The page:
Look Out, TV: Aaron Sorkin Is Going Digital

Beloved boomer fare 'The West Wing' spawns re-watch podcast. So when's the Netflix reboot?

By Shannon Rupp 27 Jun 2016 |

Shannon Rupp is a Tyee contributing editor. Find her previous Tyee pieces here.

Fans of the old TV show The West Wing will love the new re-watch podcast almost as much as broadcast television executives will hate seeing this sign that even the oldest of the baby boomers are being lured into online amusements.

The West Wing Weekly podcast features actor Josh Malina -- who played Will Bailey in the series -- chatting over the scripts and behind-the-scenes anecdotes with Hrishikesh Hirway (who also does the Song Exploder podcast) and guests from the cast and crew.

And it will whet your appetite for the show (which can be found on CraveTV, iTunes and in library DVD collections). The sophisticated, professional offering is obviously aimed at the boomer generation, who formed the core of that show's audience when it aired from 1999 to 2006.

I wasn't a fan of the show, but Malina is an engaging guy and I'd seen enough of the first season to find the podcast interesting. But what surprised me was everyone else found it interesting too: it became a hit in the space of a dozen episodes, despite the fact that two-thirds of podcast listeners are under 45.

It looks like nothing so much as a bid to reboot The West Wing -- something creator Aaron Sorkin just announced on the Today show that he'd be interested in doing.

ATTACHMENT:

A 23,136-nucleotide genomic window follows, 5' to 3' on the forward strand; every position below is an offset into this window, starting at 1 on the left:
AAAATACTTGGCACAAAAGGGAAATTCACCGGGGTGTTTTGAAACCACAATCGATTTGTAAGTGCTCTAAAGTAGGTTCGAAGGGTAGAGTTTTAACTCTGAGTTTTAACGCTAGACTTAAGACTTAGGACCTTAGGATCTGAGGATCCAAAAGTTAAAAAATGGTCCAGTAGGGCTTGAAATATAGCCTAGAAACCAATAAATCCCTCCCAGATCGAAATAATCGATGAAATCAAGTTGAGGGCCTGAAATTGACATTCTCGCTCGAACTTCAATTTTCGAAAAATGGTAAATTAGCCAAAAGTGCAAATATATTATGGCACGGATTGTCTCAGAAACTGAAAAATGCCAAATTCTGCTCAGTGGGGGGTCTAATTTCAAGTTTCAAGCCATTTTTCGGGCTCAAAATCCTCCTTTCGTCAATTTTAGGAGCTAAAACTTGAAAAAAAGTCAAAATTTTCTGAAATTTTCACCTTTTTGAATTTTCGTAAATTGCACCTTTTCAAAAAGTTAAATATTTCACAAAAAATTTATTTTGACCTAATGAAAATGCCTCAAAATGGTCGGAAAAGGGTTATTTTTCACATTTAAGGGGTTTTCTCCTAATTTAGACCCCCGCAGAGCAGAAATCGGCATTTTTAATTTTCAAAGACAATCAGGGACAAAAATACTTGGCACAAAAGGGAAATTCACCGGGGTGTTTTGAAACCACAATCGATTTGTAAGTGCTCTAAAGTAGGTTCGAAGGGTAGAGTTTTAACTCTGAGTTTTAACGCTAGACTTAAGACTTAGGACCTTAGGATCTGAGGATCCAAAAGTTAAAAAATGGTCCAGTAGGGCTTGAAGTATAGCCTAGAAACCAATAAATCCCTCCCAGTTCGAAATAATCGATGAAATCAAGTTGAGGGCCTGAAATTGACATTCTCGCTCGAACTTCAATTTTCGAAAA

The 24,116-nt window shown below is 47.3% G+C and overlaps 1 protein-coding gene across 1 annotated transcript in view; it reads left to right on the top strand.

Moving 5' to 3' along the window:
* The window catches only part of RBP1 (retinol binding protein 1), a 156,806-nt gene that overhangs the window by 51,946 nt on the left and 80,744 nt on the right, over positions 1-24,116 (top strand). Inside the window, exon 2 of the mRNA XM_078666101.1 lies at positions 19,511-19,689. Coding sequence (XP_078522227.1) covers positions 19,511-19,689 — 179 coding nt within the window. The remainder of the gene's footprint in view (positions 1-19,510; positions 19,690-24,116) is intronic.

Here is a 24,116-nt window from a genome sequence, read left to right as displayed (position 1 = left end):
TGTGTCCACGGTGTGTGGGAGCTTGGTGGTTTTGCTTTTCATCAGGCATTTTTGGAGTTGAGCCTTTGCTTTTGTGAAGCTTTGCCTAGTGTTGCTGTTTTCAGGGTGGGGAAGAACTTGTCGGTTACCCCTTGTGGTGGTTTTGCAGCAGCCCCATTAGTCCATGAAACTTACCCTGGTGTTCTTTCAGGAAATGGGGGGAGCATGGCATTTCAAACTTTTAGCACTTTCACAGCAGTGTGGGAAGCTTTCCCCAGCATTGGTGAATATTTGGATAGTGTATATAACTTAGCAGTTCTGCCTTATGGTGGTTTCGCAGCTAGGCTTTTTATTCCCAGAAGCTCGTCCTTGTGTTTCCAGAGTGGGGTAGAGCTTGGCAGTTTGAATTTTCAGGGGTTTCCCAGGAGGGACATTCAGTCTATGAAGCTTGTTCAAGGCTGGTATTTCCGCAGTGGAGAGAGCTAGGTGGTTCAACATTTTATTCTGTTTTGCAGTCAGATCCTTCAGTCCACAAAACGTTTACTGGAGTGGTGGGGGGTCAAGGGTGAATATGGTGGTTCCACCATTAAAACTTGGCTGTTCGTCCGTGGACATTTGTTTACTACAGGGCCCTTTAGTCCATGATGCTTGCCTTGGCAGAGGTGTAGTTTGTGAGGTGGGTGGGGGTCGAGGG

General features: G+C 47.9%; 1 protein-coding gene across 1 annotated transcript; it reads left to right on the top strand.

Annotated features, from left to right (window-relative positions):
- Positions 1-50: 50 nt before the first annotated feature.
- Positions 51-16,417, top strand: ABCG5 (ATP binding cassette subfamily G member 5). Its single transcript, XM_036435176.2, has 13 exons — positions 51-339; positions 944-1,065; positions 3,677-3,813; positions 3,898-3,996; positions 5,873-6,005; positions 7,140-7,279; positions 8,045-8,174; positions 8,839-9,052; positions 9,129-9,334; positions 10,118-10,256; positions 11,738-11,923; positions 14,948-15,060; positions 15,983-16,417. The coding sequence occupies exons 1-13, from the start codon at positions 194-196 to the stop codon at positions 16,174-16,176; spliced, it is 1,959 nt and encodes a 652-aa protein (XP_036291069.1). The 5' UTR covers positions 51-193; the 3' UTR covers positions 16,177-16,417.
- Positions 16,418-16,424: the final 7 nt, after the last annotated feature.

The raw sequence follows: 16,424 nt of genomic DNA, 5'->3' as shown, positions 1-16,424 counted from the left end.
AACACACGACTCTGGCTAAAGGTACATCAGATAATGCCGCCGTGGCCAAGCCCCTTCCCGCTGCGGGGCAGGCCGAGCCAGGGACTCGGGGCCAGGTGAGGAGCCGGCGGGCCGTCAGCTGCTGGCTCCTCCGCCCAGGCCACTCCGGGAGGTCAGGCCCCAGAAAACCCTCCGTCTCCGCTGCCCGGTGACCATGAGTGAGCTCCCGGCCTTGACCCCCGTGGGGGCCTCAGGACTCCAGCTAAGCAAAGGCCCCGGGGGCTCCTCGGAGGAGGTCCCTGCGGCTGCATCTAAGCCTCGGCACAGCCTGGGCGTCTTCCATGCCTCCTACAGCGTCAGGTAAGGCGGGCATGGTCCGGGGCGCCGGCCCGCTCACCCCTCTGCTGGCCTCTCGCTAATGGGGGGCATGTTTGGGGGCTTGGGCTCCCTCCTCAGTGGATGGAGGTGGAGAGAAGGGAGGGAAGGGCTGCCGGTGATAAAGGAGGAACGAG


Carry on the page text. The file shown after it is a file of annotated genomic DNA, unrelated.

If you're not familiar with re-watching, it's a trend that took off when online streaming services began padding their coffers with old series. Nostalgic fans gathered around blogs and podcasts to chew over their obsession, episode by episode, just as they were doing for current shows.

At first re-watching was the purview of series like Buffy the Vampire Slayer (1997 to 2003) and other sci-fi romps, which have always attracted the sort of obsessive fans who love comic conventions and cosplay. And the Scoobies are known as a particularly devoted fandom.

Then something unexpected happened: old shows began attracting new fans. The cult fave Veronica Mars, which ran 2004 to 2007, got a new life when the pint-sized high school detective landed in Netflix. Veronica Mars the movie, which came seven years after the series ended, made history in 2013 when fans funded the producers' Kickstarter campaign, donating $2 million in 10 hours.

Suddenly, re-watching was thing.

Until last year, Gilmore Girls was just a modest hit about a single mom and her teenage daughter that ran on the fledgling CW network from 2000 to 2007. But after it was added to Netflix in late 2014, the old fans of Gilmore Girls roped in some new ones, partly via the chart-topping podcast Gilmore Guys, done by a couple men in their 20s who nicknamed these fans Gillies.